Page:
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Thread: Don't matter


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    #1

    Don't matter

    Hi,

    I have a question about this sentence-Don't matter. Why D.B.Cooper says "Don't matter" ?

    I usually hear people say "It doesn't matter". Does D.B.Cooper use "Don't matter" instead of "Doesn't matter" deliberately? I mean, in fact, it should be "Doesn't matter", but sometimes in most spoken conversation, grammar is not that strict, so...It is okay.

    Thanks for your help.


    Michael: I need to know if there's any way to block a transfer order.
    D.B.Cooper: There's about 50 ways.
    M: All right. I'll take the quickest.
    D: You file a motion for what they call an "interlocutory injunction."
    M: How long does that take?
    D: How fast can you write? A man can claim almost anything violates his constitutional rights. There's environmental issues, allergies, religious requirements, take your pick.
    M: What if they don't buy it?
    D: Don't matter. Court's required by law to hear your motion. Until they do, you can't be transferred. Hell, they've been trying to move my tired, gray behind for ten years. God bless the American legal system.

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    #2

    Re: Don't matter

    Quote Originally Posted by XINLAI-UE View Post
    Hi,

    I have a question about this sentence-Don't matter. Why D.B.Cooper says "Don't matter" ?

    I usually hear people say "It doesn't matter". Does D.B.Cooper use "Don't matter" instead of "Doesn't matter" deliberately? I assume so; that's probably the way he speaks. I mean, in fact, it should be "Doesn't matter", but sometimes in most spoken conversation, grammar is not that strict, so...It is okay. It's not standard English. I don't recommend it.
    2006

  1. banderas's Avatar
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    #3

    Re: Don't matter

    It is an example of slang speech. Is it to be avoided? Yes, by beginning learners. No, if you have already learned the dominant standard variant of the language and feel like using some slang.


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    #4

    Re: Don't matter

    Quote Originally Posted by banderas View Post
    It is an example of slang speech. Is it to be avoided? Yes, by beginning learners. No, if you have already learned the dominant standard variant of the language and feel like using some slang.
    Speaking incorrectly is in no way advisable. Slang or not, I vote for sticking to good old doesn't.

    I.

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    #5

    Re: Don't matter

    There is an "old" Air Supply (?) song that started "It don't matter to me ...."; Ivan V is correct, but perhaps "doesn't" wouldn't fit the songs rhyme/time. (Just please don't use "should've did"!!!

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    #6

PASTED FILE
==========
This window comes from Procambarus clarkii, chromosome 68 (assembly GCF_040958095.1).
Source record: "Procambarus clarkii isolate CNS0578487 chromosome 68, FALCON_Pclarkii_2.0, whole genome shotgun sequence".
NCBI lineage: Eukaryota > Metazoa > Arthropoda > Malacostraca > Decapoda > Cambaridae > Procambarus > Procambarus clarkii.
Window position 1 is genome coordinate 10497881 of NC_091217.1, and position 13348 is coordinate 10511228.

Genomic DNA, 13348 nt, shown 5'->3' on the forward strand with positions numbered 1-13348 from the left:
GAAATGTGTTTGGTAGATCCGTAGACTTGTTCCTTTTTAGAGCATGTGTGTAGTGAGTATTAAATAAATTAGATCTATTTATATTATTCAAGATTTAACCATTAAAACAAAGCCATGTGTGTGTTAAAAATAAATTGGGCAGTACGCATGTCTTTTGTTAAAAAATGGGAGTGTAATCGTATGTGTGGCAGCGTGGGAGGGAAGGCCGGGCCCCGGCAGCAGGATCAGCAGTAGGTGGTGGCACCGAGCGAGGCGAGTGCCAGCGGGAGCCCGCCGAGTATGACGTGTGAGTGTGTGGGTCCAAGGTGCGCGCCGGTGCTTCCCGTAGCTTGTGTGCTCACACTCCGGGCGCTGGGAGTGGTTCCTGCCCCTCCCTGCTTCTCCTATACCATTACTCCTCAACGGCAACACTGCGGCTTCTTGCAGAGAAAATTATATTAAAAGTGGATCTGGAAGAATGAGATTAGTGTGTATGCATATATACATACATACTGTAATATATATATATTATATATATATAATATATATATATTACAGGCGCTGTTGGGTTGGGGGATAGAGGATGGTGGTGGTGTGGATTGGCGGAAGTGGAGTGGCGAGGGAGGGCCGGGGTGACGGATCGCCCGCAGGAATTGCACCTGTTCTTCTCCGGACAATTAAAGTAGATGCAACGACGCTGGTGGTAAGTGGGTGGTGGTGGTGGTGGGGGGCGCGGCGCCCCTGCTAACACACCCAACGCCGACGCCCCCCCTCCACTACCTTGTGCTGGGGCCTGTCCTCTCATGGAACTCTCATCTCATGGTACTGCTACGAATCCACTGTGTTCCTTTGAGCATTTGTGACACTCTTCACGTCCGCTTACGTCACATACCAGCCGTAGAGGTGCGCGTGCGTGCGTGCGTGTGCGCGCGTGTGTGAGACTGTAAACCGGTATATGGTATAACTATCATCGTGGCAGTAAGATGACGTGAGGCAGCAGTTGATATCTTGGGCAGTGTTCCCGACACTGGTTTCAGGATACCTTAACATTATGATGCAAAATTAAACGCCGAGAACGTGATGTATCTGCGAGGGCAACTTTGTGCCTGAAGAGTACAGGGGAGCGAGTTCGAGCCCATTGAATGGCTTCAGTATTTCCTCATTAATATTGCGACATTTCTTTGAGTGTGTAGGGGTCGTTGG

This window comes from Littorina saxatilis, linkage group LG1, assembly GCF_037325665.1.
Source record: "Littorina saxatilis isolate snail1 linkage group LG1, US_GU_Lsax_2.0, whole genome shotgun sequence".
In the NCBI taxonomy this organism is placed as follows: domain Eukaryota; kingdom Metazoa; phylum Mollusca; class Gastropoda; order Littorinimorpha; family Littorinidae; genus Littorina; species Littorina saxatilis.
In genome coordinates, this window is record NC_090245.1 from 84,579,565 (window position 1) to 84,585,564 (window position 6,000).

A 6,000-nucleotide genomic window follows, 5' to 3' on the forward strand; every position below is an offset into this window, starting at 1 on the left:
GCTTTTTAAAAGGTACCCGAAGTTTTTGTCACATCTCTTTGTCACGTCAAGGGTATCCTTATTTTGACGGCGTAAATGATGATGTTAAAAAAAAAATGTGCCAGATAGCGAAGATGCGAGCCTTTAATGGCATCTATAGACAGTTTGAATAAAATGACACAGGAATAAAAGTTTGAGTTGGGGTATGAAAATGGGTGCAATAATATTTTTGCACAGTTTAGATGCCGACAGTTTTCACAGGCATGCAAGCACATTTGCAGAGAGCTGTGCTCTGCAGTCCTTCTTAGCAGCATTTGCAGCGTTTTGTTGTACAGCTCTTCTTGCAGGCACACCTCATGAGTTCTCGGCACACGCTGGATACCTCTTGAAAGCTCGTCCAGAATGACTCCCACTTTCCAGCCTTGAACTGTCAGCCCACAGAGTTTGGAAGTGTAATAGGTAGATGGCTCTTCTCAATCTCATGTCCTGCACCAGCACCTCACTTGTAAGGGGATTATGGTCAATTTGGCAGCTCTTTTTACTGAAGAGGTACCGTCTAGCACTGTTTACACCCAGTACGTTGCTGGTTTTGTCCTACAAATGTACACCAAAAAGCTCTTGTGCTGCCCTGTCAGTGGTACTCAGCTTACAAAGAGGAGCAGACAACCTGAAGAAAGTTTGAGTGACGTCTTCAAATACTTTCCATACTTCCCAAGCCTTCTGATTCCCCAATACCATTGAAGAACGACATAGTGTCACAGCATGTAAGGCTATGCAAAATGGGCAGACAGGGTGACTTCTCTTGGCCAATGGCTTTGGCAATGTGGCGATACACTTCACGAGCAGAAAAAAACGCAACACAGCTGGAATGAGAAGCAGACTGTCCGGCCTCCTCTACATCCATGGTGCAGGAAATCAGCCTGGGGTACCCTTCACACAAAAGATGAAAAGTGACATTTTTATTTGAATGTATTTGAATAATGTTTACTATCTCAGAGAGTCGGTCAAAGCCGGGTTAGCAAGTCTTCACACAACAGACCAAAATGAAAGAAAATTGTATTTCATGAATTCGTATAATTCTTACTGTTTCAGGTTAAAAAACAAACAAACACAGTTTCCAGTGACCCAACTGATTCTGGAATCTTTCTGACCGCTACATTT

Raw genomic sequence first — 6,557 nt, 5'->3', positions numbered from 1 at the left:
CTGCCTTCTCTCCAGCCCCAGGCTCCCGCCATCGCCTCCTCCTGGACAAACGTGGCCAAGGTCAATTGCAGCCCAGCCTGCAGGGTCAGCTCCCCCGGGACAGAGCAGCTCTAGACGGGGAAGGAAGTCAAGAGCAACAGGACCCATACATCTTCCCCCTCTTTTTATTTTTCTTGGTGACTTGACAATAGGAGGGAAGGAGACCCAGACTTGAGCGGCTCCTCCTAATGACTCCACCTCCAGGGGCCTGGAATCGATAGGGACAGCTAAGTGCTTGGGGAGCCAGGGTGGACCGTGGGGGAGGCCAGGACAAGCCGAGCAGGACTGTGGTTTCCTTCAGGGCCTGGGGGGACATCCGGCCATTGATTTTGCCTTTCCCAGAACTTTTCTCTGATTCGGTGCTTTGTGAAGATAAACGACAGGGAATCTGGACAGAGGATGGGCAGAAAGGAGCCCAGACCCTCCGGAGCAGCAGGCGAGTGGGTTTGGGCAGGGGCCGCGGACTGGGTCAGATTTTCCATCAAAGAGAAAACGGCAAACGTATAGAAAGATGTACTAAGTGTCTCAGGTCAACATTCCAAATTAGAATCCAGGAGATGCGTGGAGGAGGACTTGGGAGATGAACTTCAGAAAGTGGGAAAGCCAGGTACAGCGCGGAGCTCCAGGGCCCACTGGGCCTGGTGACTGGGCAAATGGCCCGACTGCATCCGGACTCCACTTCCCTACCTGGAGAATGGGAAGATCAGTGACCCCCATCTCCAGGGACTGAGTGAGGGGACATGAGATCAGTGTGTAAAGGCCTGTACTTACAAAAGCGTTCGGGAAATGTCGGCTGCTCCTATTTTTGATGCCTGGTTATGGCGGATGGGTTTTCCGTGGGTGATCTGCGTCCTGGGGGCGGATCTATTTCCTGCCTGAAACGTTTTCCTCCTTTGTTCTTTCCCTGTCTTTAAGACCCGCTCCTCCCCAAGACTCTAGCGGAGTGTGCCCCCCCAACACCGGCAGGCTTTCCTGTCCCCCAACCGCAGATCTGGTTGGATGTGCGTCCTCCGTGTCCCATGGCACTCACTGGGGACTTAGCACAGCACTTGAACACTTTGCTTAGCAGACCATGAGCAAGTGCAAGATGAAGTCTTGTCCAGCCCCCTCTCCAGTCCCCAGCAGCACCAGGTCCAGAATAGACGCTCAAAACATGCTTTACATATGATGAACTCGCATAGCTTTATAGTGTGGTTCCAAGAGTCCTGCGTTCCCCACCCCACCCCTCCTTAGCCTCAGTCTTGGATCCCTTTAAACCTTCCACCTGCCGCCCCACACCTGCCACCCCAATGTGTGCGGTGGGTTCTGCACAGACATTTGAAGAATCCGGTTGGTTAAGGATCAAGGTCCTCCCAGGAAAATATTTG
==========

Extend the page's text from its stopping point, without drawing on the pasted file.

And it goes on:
Re: Don't matter

    Quote Originally Posted by IvanV View Post
    Speaking incorrectly is in no way advisable. Slang or not, I vote for sticking to good old doesn't. So do I.

    I.
    You have to admit, though that it is sometimes used consciously, like ain't, to gain an informal effect. Slang is neither right nor wrong. It is just slang.

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    #7

    Re: Don't matter

    Quote Originally Posted by poorboy_9 View Post
    There is an "old" Air Supply (?) song that started "It don't matter to me ...."; Ivan V is correct, but perhaps "doesn't" wouldn't fit the songs rhyme/time. (Just please don't use "should've did"!!!
    How about this:
    Me: "Where would you like to sit?"
    Grandma: "It don't make no nevermind!"

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    #8

    Re: Don't matter

    There is an old saying that "a pump-fake won't work, till you've taken a shot." Try to learn the the original, before "messin'" wit it.
    B.

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    #9

    Re: Don't matter

    Quote Originally Posted by poorboy_9 View Post
    There is an old saying that "a pump-fake won't work, till you've taken a shot." Try to learn the the original, before "messin'" wit it.
    B.
    Then we must be talking about two different things.
    My expression means "it does not matter".
    Anyway, it does not make ansense in terms of grammar either, does it?


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    #10

    Re: Don't matter

    Quote Originally Posted by banderas View Post
    You have to admit, though that it is sometimes used consciously, like ain't, to gain an informal effect. Slang is neither right nor wrong. It is just slang.
    Informal is informal. Slang is highly informal.
    I'd rather be calling 'it don't' a colloquialism, though. And I am not saying it's not in use, or anything like that. I'm just saying that it's grammatically incorrect.

    I.
    Last edited by IvanV; 06-Aug-2008 at 14:11. Reason: And, and, and, and...

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